I really do not know if I should feel calm or worried about Apple's recent attempt to fix the broken Butterfly keyboards. I think it's both – because Apple announced a revised version of its MacBook Pro keyboard on the same day, which is allegedly not crippled by mere dust spots, but included these brand new keyboards in the free extended repair program to reassure Customers whose keyboard does not work .
As Owen Williams points out, it is strange:
If you assume that Apple is trying to get this problem under the carpet, you can easily come to this conclusion: Apple tacitly admits that the new keyboards are among them Exactly the same problems and the mysterious "new materials" used in their manufacture are a mystery, since Apple does not want you to know that they are not enough. Because if the keyboards are better now, why should we need Apple's promise to replace them if they break?
Macs. As far as we know, Apple has almost eliminated the problem. We will only know it after months of real use, if at all. But even if you assume that Apple has a problem and really tries to make it fair to its customers, today's move is not quite reassuring.
Personally, I find it great that Apple repairs or replaces all MacBook keyboards with butterfly switches after the date of purchase for four years. It would definitely feel a little better if I bought one.
And it's definitely a clearer and more trustworthy piece of news than the one Apple sent in July 201
Now buyers of MacBook Pro can say, "There's less chance than ever that these newly optimized keyboards will break and Apple will have my back, even if they break it. "
The same buyers, however, also have to worry about whether they should buy a laptop that can even fall prey to this problem . Even though Apple will be swapping your keyboard in the first four years, how much effort is it to do it? What if Apple's technicians can not reproduce the problem on the day you manage to move your valuable work machine to an Apple Store? What about fifth grade if you hold on to laptops for so long? What about the resale value?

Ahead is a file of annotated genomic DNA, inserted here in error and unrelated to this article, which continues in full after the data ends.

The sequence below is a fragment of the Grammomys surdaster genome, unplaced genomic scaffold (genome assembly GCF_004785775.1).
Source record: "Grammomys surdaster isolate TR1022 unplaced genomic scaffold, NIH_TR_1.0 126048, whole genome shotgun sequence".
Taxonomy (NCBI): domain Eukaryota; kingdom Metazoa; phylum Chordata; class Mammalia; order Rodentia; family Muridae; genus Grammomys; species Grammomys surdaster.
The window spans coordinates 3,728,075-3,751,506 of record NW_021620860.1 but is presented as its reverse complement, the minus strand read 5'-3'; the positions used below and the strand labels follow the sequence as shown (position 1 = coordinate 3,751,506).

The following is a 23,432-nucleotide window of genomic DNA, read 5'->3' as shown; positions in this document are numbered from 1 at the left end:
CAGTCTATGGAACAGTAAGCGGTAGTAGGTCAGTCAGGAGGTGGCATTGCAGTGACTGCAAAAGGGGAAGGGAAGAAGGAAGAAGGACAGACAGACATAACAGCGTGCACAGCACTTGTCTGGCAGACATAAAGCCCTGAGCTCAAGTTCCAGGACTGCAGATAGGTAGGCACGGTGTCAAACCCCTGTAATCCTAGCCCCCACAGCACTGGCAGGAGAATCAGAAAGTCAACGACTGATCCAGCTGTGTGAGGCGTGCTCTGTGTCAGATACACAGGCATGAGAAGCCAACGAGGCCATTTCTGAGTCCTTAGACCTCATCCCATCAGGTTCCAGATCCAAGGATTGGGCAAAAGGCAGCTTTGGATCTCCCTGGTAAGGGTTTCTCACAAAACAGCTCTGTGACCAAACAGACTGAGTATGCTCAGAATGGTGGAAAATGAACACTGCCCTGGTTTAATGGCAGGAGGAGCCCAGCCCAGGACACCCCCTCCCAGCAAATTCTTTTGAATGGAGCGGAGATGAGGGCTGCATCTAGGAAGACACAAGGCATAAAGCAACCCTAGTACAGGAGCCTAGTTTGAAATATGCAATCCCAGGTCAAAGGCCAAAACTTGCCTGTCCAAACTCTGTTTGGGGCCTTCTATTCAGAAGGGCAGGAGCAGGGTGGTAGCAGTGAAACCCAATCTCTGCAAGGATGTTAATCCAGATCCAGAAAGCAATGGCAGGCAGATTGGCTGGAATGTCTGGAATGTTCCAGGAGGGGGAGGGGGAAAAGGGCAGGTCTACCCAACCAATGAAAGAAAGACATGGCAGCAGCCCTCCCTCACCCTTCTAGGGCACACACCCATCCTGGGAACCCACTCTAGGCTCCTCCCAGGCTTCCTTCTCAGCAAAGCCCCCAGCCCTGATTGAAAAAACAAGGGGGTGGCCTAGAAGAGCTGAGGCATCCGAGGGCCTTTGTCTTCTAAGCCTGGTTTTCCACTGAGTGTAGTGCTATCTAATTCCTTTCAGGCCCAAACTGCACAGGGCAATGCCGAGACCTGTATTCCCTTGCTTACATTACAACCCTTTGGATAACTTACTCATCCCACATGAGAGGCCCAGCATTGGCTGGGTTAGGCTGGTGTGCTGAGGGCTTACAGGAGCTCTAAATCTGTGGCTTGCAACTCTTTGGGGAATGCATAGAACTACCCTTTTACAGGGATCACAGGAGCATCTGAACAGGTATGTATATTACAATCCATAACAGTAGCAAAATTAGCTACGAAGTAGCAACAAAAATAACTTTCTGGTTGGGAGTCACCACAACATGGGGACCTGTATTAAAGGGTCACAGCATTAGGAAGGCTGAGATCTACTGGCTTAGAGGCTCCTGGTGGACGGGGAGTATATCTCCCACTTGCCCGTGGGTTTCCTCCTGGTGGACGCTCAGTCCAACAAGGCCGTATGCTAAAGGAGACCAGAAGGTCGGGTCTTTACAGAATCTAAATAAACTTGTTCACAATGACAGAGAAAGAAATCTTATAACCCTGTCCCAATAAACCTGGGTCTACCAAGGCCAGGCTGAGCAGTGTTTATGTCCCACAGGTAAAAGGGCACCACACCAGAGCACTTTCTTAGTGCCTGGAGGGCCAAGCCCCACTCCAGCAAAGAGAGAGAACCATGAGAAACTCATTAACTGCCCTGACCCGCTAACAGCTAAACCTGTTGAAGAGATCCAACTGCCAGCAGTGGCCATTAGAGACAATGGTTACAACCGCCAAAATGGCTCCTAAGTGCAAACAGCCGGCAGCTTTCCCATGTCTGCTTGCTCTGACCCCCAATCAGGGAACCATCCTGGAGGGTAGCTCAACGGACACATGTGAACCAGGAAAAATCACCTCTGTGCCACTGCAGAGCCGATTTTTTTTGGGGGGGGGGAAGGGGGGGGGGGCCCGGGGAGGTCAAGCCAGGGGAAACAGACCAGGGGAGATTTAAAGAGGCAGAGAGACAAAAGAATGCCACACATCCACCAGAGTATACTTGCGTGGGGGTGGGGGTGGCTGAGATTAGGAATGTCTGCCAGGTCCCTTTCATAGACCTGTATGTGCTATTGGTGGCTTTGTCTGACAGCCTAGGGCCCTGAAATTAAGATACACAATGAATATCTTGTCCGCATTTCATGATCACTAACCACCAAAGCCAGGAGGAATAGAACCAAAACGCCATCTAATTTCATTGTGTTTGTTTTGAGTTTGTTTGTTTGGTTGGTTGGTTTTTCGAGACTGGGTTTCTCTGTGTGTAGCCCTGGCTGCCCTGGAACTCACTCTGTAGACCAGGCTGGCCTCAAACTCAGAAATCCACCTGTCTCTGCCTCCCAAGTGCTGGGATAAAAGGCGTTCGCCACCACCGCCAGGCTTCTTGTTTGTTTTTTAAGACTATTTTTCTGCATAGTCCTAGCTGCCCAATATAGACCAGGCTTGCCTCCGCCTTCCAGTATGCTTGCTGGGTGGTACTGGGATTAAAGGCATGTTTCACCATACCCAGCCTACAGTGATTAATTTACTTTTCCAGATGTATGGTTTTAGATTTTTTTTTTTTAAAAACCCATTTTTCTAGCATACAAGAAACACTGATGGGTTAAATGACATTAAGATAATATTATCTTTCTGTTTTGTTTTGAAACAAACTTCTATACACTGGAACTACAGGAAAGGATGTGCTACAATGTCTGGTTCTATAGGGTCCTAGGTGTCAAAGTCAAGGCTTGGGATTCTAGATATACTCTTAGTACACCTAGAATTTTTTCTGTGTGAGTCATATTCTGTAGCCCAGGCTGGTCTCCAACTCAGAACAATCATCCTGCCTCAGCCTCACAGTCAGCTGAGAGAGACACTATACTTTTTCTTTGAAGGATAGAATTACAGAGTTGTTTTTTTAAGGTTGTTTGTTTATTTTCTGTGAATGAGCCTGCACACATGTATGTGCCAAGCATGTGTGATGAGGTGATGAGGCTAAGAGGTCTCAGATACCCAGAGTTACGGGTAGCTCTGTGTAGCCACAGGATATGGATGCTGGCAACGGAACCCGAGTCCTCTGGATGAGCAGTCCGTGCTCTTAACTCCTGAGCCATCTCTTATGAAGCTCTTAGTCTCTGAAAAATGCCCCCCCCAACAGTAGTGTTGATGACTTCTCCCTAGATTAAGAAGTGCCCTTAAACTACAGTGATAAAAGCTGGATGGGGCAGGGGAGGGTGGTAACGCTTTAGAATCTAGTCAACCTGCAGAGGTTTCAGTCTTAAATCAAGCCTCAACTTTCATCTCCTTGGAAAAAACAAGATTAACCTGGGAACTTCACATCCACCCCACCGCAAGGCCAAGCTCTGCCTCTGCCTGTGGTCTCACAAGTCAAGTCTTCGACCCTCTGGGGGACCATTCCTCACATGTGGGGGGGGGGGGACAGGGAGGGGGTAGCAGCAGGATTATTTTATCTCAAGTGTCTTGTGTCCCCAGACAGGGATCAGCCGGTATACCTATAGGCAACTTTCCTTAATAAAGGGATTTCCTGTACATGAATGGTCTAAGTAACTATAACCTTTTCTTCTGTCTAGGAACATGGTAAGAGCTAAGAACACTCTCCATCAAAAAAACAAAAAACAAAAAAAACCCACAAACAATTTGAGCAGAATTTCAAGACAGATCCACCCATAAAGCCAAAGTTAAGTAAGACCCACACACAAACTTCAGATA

If Apple had actually fixed the problem with a new keyboard design – which could still be the case if the rumors of a 16-inch MacBook Pro later this year are true – that would be a different story. However, Apple has decided to illustrate how each of its modern laptops has the chance to succumb to this mistake.
To be fair, Apple has a difficult position here. The MacBook has a serious image problem with these keyboards (not to mention "Flexgate" and the initial outcry that the MacBook Pro was not for professionals). Even if Apple had found a keyboard fix, it would not have been enough for the company to say, "We believe we've corrected it on these special models." Not everyone is prepared to have a MacBook equipped with a high-end touch bar 2019 Pro to buy. The company must continue to sell the 12-inch MacBook, the new MacBook Air, and the lower-priced MacBook Pros, and it will be harder to do so when Apple finds out that all of its Macs are the new ones are faulty.
It's a lot easier to tell everyone, "That's rare, and if you're concerned, we'll take care of you," as was the case with the Flexgate display of the 13-inch model 2016 Macbook Pro , And it's even easier to say that each MacBook is provided with a butterfly keyboard, as shoppers do not have the added friction of figuring out whether to buy the right . MacBook to avoid possible keyboard problems.
You can just buy a MacBook and trust that if something bad happens, Apple will probably eventually help. At least after the journalists have written first-hand enough convincing stories of suffering to show Apple where the call for quality might need a refresher.